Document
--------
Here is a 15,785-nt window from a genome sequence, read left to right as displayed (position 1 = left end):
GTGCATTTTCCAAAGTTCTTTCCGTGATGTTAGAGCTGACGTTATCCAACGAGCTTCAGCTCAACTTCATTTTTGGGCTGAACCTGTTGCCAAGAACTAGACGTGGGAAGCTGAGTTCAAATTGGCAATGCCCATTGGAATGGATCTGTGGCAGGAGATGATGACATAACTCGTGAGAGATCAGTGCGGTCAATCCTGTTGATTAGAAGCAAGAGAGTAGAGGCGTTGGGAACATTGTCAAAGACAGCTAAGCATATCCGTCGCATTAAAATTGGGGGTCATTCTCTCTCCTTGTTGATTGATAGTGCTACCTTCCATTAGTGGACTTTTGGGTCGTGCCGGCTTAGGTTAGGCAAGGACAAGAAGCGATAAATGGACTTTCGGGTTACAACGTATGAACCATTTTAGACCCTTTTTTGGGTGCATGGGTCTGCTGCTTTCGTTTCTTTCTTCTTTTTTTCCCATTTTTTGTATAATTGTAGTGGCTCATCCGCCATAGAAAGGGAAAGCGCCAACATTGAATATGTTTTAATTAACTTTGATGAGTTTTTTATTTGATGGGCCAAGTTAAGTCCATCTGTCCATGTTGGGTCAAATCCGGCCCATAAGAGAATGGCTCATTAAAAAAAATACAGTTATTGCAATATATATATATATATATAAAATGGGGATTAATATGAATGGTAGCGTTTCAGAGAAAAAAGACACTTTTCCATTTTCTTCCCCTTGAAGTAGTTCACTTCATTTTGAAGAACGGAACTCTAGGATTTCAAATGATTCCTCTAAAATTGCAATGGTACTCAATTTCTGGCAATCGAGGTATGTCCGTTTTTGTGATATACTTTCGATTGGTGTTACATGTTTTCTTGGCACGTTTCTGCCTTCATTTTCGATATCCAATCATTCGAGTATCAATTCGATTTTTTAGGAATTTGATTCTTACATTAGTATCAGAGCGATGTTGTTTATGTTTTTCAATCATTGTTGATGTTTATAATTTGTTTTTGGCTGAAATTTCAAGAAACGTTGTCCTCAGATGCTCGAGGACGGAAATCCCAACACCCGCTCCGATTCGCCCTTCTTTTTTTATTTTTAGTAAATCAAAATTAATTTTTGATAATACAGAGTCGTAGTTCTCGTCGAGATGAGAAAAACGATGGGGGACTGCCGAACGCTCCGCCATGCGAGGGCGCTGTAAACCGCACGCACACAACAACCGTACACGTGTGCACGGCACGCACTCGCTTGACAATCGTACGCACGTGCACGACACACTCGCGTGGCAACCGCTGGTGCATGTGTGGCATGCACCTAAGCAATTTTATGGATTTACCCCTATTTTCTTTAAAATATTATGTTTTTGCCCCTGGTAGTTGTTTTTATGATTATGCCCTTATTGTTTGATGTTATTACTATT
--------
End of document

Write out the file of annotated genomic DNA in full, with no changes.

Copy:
Here is a 15,785-nt window from a genome sequence, read left to right as displayed (position 1 = left end):
GTGCATTTTCCAAAGTTCTTTCCGTGATGTTAGAGCTGACGTTATCCAACGAGCTTCAGCTCAACTTCATTTTTGGGCTGAACCTGTTGCCAAGAACTAGACGTGGGAAGCTGAGTTCAAATTGGCAATGCCCATTGGAATGGATCTGTGGCAGGAGATGATGACATAACTCGTGAGAGATCAGTGCGGTCAATCCTGTTGATTAGAAGCAAGAGAGTAGAGGCGTTGGGAACATTGTCAAAGACAGCTAAGCATATCCGTCGCATTAAAATTGGGGGTCATTCTCTCTCCTTGTTGATTGATAGTGCTACCTTCCATTAGTGGACTTTTGGGTCGTGCCGGCTTAGGTTAGGCAAGGACAAGAAGCGATAAATGGACTTTCGGGTTACAACGTATGAACCATTTTAGACCCTTTTTTGGGTGCATGGGTCTGCTGCTTTCGTTTCTTTCTTCTTTTTTTCCCATTTTTTGTATAATTGTAGTGGCTCATCCGCCATAGAAAGGGAAAGCGCCAACATTGAATATGTTTTAATTAACTTTGATGAGTTTTTTATTTGATGGGCCAAGTTAAGTCCATCTGTCCATGTTGGGTCAAATCCGGCCCATAAGAGAATGGCTCATTAAAAAAAATACAGTTATTGCAATATATATATATATATATAAAATGGGGATTAATATGAATGGTAGCGTTTCAGAGAAAAAAGACACTTTTCCATTTTCTTCCCCTTGAAGTAGTTCACTTCATTTTGAAGAACGGAACTCTAGGATTTCAAATGATTCCTCTAAAATTGCAATGGTACTCAATTTCTGGCAATCGAGGTATGTCCGTTTTTGTGATATACTTTCGATTGGTGTTACATGTTTTCTTGGCACGTTTCTGCCTTCATTTTCGATATCCAATCATTCGAGTATCAATTCGATTTTTTAGGAATTTGATTCTTACATTAGTATCAGAGCGATGTTGTTTATGTTTTTCAATCATTGTTGATGTTTATAATTTGTTTTTGGCTGAAATTTCAAGAAACGTTGTCCTCAGATGCTCGAGGACGGAAATCCCAACACCCGCTCCGATTCGCCCTTCTTTTTTTATTTTTAGTAAATCAAAATTAATTTTTGATAATACAGAGTCGTAGTTCTCGTCGAGATGAGAAAAACGATGGGGGACTGCCGAACGCTCCGCCATGCGAGGGCGCTGTAAACCGCACGCACACAACAACCGTACACGTGTGCACGGCACGCACTCGCTTGACAATCGTACGCACGTGCACGACACACTCGCGTGGCAACCGCTGGTGCATGTGTGGCATGCACCTAAGCAATTTTATGGATTTACCCCTATTTTCTTTAAAATATTATGTTTTTGCCCCTGGTAGTTGTTTTTATGATTATGCCCTTATTGTTTGATGTTATTACTATT